Monday, December 17, 2001
Limited Smoking Ban in City Parks Moves One Step Closer to Reality
By a MetNews Staff Writer
The City Council on Friday called on the city attorney to prepare an ordinance to prohibit smoking in all sports fields, courts and permitted picnic areas of all city parks.
The limited smoking ban passed the Arts, Health and Humanities Committee last month and replaced a more stringent ban that would have prohibited smoking in all areas of the parks.
In June, the Recreation and Parks Commission approved the concept of “smoke-free zones” at or near children’s play areas and ball diamonds. The current motion extends the zones to include all playing courts, such as those for basketball and handball. It would also include picnic areas where a permit is required-usually areas with barbecue pits that are used for large parties. Non-permitted picnic areas would not be included.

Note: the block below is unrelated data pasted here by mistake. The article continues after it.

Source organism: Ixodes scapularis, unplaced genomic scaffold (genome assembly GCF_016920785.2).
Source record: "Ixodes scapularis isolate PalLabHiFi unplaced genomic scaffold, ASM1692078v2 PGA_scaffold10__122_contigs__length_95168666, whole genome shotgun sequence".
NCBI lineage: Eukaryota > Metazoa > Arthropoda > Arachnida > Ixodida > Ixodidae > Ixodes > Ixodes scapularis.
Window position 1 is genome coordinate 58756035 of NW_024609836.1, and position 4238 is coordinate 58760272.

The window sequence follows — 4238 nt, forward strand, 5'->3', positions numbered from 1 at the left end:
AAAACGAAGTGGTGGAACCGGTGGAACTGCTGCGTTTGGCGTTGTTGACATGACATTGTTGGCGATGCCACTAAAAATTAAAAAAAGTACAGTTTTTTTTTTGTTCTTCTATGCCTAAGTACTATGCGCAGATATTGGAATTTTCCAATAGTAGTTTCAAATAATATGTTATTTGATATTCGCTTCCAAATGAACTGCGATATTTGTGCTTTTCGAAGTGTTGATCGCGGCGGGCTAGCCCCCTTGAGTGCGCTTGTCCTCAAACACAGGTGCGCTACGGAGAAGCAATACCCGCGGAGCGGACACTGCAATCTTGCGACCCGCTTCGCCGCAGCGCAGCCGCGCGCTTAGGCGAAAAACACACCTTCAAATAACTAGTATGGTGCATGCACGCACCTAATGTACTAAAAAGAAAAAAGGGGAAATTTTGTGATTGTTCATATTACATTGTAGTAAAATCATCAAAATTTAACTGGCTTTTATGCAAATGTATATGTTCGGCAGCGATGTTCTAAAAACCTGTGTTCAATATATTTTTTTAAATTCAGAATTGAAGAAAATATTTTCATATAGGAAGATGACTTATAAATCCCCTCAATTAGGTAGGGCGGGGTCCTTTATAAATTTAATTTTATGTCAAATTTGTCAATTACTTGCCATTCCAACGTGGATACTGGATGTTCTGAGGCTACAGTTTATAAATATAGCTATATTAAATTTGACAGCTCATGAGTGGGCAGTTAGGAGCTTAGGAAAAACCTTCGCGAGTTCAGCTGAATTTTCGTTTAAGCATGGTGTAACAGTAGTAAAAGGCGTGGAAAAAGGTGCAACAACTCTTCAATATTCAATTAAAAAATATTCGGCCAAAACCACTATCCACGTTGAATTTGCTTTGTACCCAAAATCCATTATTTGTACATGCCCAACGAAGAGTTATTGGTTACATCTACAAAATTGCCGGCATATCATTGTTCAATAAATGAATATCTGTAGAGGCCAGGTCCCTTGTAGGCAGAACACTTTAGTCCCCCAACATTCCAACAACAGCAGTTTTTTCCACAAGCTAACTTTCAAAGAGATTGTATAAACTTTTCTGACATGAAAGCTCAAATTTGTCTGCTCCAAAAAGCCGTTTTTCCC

There was no comment on the item from any council member at the meeting.
“We are very excited for this,” Sonya Vasquez, director of the Committee for Smoke-Free Parks, largely funded by the Los Angeles County Tobacco Control Program, told the MetNews. “This whole arena of smoke-free areas is new. This is an important step, because we created smoke-free areas for adults in bars and sports venues and now the kids can have smoke-free areas in parks.”
As to the opponents of even the limited ban, Vasquez said:
“It is important to remember that what we are talking about is a healthy environment for kids, safe of negative substances like tobacco.”
The new ban, if passed, would join the smoking bans in all outdoor areas and food courts of the Los Angeles Zoo, all areas of Beverly Hills parks and many mountainous parks such as Griffith Park.
So far the city has around $10,000, which was provided by the Committee for Smoke Free-Parks, to construct the new signs banning smoking, Vasquez said.
However, that cost was estimated for signs in bleacher areas and playgrounds only, not the permitted picnic areas and other playing courts. The additional funds for the signs probably won’t be coming from the Committee for Smoke Free Parks although they will help find the funds, Vasquez said.
Copyright 2001, Metropolitan News Company